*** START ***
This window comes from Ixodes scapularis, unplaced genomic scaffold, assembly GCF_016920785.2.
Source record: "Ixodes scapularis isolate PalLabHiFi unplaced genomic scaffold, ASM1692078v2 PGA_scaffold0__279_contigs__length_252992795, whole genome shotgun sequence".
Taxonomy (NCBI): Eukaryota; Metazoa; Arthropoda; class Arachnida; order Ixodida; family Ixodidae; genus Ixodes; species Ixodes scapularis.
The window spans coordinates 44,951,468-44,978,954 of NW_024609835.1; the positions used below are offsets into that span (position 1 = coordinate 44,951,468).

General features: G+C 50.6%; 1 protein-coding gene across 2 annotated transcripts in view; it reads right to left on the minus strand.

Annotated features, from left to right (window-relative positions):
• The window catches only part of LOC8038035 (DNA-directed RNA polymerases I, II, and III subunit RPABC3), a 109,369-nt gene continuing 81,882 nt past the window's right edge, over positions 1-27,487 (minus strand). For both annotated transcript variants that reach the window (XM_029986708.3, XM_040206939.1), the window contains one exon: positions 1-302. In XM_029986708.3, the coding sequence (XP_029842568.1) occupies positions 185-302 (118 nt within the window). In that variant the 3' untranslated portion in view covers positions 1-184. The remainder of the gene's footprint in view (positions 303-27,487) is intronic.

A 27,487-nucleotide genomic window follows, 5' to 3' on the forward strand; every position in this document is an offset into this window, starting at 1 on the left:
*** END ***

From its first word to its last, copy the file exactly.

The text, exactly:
This window comes from Ixodes scapularis, unplaced genomic scaffold, assembly GCF_016920785.2.
Source record: "Ixodes scapularis isolate PalLabHiFi unplaced genomic scaffold, ASM1692078v2 PGA_scaffold0__279_contigs__length_252992795, whole genome shotgun sequence".
Taxonomy (NCBI): Eukaryota; Metazoa; Arthropoda; class Arachnida; order Ixodida; family Ixodidae; genus Ixodes; species Ixodes scapularis.
The window spans coordinates 44,951,468-44,978,954 of NW_024609835.1; the positions used below are offsets into that span (position 1 = coordinate 44,951,468).

General features: G+C 50.6%; 1 protein-coding gene across 2 annotated transcripts in view; it reads right to left on the minus strand.

Annotated features, from left to right (window-relative positions):
• The window catches only part of LOC8038035 (DNA-directed RNA polymerases I, II, and III subunit RPABC3), a 109,369-nt gene continuing 81,882 nt past the window's right edge, over positions 1-27,487 (minus strand). For both annotated transcript variants that reach the window (XM_029986708.3, XM_040206939.1), the window contains one exon: positions 1-302. In XM_029986708.3, the coding sequence (XP_029842568.1) occupies positions 185-302 (118 nt within the window). In that variant the 3' untranslated portion in view covers positions 1-184. The remainder of the gene's footprint in view (positions 303-27,487) is intronic.

A 27,487-nucleotide genomic window follows, 5' to 3' on the forward strand; every position in this document is an offset into this window, starting at 1 on the left: